Jesus knew that he was going to be executed.  He knew many of the details  of the process of his arrest and trial.  The first charge against Jesus that really worried Pilate was that he had started causing unrest in Galilee and now it was spreading all over Judea with his claim that he was the son of God..  So  Jesus made the conscious decision to absorb the inevitable  violence into himself.  Caiaphas, the pragmatist, had advised the Jewish hierarchy that in the political climate of the time it would be in their interest  that one man should die for the people.   Jesus offered himself as the sacrifical lamb.

He  could have run away.  Remember when he read  from the prophecy of Isaiah in the synagogue in  Nazareth and interpreted the passage with reference to himself.  The congregation picked up stones and began to throw them at him.  Jesus took flight and someone must have hidden him until the trouble died down.  But  by the time Jesus arrived in Jerusalem for the  Passover feast, the divisions were too great and the atmosphere was too charged.  Jesus gave  himself up, ordering his disciples not to meet violence with violence.  This is the cup the father has given me.  Shall I not drink it?

This is not to say that he gave up the intellectual argument.  He left his captors in no doubt that their evidence was spurious and their power merely temporal.  He argued with Pilate and Pilate, losing the  argument, wound it  up by asking Jesus: what is truth?  And in the words  of one of  Francis Bacon’s  most famous essays; he would  not stay for an answer.

Jesus was full of passion, a passion for justice, a passion that his commandment should be obeyed and that his followers should love one another.  He had a passion for life, lived in all its fullness.

As we move through passiontide and reach Good Friday, we have to recognise the nobility, the heroism  of his premature death.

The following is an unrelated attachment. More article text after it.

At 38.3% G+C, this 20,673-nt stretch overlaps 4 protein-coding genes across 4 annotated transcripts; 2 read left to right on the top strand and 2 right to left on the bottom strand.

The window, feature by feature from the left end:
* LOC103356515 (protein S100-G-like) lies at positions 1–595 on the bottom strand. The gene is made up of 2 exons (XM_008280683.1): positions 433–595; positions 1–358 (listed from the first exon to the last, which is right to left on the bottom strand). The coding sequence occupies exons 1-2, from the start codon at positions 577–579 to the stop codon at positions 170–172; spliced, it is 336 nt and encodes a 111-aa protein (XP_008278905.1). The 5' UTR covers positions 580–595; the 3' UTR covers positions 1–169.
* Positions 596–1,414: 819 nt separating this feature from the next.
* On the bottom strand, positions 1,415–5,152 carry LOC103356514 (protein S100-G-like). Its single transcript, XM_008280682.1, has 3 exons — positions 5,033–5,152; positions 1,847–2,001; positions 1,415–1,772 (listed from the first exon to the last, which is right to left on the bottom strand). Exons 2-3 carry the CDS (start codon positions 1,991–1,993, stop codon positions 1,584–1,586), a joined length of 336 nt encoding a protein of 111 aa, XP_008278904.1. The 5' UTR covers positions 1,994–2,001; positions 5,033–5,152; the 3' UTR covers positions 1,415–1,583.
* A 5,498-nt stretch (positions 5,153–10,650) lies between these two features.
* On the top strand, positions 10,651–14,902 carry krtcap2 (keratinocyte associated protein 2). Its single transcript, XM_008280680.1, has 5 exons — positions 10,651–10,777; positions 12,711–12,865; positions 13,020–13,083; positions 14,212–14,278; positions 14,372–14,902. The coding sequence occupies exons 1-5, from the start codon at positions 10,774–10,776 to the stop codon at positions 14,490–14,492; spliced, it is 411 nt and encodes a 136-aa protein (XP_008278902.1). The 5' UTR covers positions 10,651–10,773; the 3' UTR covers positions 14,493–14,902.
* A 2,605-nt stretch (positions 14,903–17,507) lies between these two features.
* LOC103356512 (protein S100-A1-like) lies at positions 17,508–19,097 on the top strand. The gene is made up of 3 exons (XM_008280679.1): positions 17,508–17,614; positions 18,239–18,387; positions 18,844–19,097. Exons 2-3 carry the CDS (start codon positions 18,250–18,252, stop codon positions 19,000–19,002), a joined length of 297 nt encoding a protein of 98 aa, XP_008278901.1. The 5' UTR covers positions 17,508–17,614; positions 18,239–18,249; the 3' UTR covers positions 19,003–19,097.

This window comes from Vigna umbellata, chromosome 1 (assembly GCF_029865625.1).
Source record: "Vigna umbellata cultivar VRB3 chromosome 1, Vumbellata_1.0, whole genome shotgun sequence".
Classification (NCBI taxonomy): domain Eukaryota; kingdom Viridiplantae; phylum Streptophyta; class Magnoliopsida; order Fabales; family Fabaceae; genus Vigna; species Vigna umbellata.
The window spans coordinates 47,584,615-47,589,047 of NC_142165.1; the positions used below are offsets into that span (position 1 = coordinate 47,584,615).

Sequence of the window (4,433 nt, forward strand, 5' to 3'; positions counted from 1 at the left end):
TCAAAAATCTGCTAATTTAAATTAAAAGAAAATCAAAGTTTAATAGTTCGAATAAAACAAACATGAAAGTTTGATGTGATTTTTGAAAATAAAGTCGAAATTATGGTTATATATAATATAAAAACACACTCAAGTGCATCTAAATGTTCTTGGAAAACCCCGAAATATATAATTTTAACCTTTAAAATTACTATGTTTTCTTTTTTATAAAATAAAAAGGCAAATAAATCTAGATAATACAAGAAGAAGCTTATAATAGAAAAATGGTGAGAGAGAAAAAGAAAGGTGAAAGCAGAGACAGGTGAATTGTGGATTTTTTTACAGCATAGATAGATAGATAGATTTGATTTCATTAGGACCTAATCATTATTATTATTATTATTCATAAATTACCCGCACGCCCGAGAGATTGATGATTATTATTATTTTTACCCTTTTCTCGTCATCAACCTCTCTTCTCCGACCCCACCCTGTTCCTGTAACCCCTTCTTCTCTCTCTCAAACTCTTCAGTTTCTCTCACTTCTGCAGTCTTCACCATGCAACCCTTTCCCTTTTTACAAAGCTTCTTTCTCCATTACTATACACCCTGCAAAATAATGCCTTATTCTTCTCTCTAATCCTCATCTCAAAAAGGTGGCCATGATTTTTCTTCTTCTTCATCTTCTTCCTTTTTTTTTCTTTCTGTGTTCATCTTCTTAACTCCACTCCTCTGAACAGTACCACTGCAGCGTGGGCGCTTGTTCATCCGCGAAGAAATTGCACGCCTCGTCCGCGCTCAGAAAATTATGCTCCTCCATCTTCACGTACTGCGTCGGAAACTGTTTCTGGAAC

Jesus underwent the whole emotional gamut  of a person facing death.   Another one of Francis Bacon’s essays begins: Menn fear death as  children  fear to go in the dark.  Jesus  didn’t want his death  to happen – he prayed that he might be spared the agonising process  of death.  He raged against the unfairness of his trial.  He felt the treachery of the friends who had abandoned him and he  was anxious about those who would be bereft.  He lost his dignity but he  never lost his self-esteem.  Finally he had a sense of completeness as he consciously handed his earthly being back to God.

It’s against that background that we’re able to rejoice at the resurrection.  There’s a resurrection drawing by Michelangelo of a naked man in the prime of life leaping out of a sarcophagus with all his muscles tense with the effort.  One hand is pointing to the sky.  In Michelangelo’s painting on the ceiling of the Sistine Chapel of Jesus at the creation of the world, he’s horizontal, with an almost palpable burst of energy connecting him to God the father.  In the artist’s resurrection drawing the figure is like a bolt of lightning travelling vertically from earth to heaven.  If it were possible to superimpose one work of art upon the other, the figures would form a cross.  The cross stands for energy, for dynamism, for the triumph of the divine spirit as it became flesh in Jesus.

Published by tadonnelly

Priest, Campaigner for Inclusion & Horror Writer. As a Priest I'm Vicar of the Church of the Ascension, Blackheath and Holy Trinity, Deptford. ( ) I edit the Newsletter of Inclusive Church ( ) I am the author of the international best(ish)-selling Wild Strawberry Trilogy ( available in paperback or digital download from Amazon )